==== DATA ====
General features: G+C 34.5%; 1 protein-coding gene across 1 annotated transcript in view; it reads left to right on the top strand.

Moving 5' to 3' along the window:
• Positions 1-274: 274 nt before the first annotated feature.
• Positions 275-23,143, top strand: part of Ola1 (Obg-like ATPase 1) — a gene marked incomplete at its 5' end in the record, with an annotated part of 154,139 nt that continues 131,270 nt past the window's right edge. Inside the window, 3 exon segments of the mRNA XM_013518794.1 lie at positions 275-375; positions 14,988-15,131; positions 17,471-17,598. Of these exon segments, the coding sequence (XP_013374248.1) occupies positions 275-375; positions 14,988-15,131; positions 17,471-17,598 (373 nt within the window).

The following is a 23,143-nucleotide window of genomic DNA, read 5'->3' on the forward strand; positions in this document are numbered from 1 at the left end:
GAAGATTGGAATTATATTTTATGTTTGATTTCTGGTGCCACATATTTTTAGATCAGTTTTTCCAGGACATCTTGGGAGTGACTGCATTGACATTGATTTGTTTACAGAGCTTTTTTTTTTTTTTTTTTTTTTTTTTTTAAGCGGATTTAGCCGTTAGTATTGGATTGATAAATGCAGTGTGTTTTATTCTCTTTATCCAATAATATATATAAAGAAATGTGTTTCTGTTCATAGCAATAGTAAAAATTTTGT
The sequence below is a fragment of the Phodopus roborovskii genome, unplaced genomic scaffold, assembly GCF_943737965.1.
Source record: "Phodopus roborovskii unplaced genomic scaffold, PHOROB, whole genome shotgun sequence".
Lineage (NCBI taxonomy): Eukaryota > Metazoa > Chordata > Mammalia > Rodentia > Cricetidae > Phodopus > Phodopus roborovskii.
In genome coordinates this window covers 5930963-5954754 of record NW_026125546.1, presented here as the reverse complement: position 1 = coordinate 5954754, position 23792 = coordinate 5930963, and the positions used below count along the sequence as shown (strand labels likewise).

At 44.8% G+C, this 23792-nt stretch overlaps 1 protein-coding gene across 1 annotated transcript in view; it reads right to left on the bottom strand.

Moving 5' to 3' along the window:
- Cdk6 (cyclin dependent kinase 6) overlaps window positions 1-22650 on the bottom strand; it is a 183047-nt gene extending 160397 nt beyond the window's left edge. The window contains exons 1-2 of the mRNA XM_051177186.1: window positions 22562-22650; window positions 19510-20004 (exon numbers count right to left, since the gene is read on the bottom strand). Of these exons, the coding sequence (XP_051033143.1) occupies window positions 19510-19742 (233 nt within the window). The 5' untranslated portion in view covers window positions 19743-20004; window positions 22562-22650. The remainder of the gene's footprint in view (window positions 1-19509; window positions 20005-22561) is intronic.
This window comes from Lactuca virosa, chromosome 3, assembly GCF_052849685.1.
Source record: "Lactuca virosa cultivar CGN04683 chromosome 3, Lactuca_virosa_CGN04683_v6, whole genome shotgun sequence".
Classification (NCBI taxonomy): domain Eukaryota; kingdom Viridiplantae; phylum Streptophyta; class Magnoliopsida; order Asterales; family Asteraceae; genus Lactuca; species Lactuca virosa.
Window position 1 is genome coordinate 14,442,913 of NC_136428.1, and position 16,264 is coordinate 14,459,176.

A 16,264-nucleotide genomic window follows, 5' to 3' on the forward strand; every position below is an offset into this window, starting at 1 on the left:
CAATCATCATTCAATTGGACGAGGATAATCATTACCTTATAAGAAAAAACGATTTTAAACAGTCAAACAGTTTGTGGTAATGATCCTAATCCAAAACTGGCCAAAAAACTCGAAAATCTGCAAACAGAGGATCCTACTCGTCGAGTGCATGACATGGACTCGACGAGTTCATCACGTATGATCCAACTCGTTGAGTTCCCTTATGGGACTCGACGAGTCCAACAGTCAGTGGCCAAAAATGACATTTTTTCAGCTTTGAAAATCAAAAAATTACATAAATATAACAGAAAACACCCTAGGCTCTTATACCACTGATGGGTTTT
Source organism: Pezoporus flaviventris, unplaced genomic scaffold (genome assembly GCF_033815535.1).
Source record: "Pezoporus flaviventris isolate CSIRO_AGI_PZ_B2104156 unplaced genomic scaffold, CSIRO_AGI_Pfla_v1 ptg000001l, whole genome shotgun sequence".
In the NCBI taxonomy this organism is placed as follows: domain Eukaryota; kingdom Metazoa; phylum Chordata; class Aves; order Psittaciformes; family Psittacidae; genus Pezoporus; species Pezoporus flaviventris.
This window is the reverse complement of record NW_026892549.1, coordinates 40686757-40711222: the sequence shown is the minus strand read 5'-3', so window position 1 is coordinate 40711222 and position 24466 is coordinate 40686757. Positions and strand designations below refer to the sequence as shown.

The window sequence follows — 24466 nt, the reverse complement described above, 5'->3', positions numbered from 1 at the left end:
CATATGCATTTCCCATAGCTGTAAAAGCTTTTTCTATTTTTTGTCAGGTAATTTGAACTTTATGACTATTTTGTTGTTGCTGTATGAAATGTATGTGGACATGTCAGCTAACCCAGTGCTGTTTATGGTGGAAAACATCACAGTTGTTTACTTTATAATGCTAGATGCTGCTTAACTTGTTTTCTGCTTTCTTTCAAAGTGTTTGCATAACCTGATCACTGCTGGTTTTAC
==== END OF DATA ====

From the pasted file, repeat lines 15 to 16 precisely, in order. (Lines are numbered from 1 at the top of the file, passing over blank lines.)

Source record: "Lactuca virosa cultivar CGN04683 chromosome 3, Lactuca_virosa_CGN04683_v6, whole genome shotgun sequence".
Classification (NCBI taxonomy): domain Eukaryota; kingdom Viridiplantae; phylum Streptophyta; class Magnoliopsida; order Asterales; family Asteraceae; genus Lactuca; species Lactuca virosa.